Saturday, June 14, 2014

Fashionistas by Chloe Walsh Review

"Fashion--it's an obsession for millions. But for four lucky, talented girls, fashion is a full-time, style-transforming . . . internship in New York City Some might call it work, but as interns at high-end Couture magazine, Callie, Nadine, Ava, and Aynsley are workin' it in style.

Callie Ryan:

Innocent aspiring designer or claws-out fashion phony?

Nadine Van Buren:

Brings the party. Loves to party (even if it's a pity party).

Ava Barton:

Happy to be here . . . and about to take over

Aynsley Rothwell:

Sexy socialite with a killer wardrobe--and the attitude to match.

Hanging with the Couture interns is what's in this season. But who's the glamorous sage behind the Fashionista blog serving up style wisdom and sartorial send-ups?

It's enough to spark a hot-and-heavy fashion frenzy. Hold on to your Manolos . . . read on and find out."

Meet Callie, Nadine, Ava, and Aynsley. They are four divas in this book. None of them are quite as innocent as they seem. None of them are who they think they are. And none of them are pure at heart. Plus, they are all snobbish, rude, and vain. I can put them all together; and you probably wouldn't be able to tell them apart.

In short words? There are no need to describe their character traits individually. They are all the same, just have different. If you want to know the differences, just read the synopsis. That is actually a good description.

First of all, the synopsis is misleading and downright annoying. Not once, not once has anyone question the identity of the mystery author behind the Fashionista blog. None of the main characters tried to figure it out. That is one big issue. Failure to deliver upon promise. Failure numero uno!

Second of all, the plot is boring. For most of the book, it feels like drama and drama and drama. If I really wanted this much drama, I could had simply watched a soap opera. This is one book that had a bunch of subplots that it felt like the author couldn't control them all. And I have a bit more to say. Most of the book felt like an exposition than the normal. (Normal is exposition, rising action, climax, falling action, then resolution).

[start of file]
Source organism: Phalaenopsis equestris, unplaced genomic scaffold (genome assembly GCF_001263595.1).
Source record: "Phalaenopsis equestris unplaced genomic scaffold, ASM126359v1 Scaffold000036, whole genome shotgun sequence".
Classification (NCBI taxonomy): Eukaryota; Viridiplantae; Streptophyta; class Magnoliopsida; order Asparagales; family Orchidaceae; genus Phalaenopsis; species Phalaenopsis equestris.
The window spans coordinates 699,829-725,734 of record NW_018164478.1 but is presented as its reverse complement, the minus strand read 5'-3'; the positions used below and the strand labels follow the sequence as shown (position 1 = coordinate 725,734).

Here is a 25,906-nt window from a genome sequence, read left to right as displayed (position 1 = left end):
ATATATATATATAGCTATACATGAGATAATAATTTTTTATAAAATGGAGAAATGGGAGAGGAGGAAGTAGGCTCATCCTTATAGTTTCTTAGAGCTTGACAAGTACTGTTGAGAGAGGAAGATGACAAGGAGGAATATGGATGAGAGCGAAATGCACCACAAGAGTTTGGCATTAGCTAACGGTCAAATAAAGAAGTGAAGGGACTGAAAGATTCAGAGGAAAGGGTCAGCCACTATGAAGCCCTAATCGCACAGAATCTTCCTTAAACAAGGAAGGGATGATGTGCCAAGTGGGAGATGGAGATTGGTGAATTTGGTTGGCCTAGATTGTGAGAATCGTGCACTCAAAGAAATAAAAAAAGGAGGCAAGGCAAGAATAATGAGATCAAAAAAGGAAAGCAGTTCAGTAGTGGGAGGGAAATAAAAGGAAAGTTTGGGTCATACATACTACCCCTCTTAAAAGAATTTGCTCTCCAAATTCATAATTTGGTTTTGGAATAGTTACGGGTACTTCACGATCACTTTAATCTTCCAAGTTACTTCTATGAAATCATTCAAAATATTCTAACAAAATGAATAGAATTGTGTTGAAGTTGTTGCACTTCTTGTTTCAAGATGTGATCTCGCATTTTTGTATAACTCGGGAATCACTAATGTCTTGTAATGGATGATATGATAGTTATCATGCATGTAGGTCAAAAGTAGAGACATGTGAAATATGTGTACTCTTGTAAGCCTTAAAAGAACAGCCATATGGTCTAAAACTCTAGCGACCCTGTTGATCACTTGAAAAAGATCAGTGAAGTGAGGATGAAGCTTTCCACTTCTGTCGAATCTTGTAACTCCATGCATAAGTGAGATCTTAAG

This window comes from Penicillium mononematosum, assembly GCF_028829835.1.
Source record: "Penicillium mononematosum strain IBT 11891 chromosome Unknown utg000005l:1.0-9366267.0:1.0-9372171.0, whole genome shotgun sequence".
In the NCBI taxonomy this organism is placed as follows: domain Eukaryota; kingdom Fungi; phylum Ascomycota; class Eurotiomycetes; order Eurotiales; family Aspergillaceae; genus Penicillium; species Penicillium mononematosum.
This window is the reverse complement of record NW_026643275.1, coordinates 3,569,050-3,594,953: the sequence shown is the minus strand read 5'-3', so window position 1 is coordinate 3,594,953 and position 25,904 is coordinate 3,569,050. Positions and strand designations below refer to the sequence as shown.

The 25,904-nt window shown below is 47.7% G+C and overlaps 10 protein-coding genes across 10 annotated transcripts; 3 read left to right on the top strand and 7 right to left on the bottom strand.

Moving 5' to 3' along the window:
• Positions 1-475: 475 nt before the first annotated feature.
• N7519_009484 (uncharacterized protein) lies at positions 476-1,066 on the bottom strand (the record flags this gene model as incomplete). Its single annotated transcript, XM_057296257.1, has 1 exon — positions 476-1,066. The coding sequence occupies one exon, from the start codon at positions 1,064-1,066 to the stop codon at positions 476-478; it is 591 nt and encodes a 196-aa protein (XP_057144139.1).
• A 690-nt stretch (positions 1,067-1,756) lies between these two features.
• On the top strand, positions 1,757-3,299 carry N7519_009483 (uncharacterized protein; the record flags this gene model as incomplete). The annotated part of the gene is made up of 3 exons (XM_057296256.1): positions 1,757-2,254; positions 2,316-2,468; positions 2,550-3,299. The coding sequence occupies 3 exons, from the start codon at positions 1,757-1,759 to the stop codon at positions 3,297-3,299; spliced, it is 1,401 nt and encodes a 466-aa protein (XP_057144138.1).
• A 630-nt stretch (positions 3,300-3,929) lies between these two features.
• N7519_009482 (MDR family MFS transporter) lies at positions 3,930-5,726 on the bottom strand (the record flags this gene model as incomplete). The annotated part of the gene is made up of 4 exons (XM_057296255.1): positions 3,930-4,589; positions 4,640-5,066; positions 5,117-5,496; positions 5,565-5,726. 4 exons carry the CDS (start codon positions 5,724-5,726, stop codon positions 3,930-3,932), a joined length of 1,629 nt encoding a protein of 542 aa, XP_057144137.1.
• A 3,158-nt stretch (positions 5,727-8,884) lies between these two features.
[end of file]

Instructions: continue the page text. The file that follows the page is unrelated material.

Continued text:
The writing is more like for younger teens who don't know any better. (It shouldn't be in the older teens section at my local library). Oh, I should also add that the author sometimes use words in the wrong way. I'm not going to say how, but some of it is just wrong/inappropriate. And so out of character. That I will add. Out of character. 

Anyway, if you want a book that is similar to this, but better, I would recommend you The Daughters. However, there is a downfall to that series. The plot, The Daughters and sequel plots, get really old. I mean, oooooold. That author sort of reuses plots over and over and over and over again. It gets a bit annoying.

The use of fashion terms, on the other hand, gets old too. I don't need to know about Jimmy Choos or Calvin Klein. Thank you very much. I will be happy to not know that the dresses these girls are wearing are worth more than a year of my salary. I would prefer to not know that they are richer than Bill. At least, that is what is seems, especially with Callie and Aynsley (and how the heck do you pronounce that name?).

Rating: One out of Five

No comments:

Post a Comment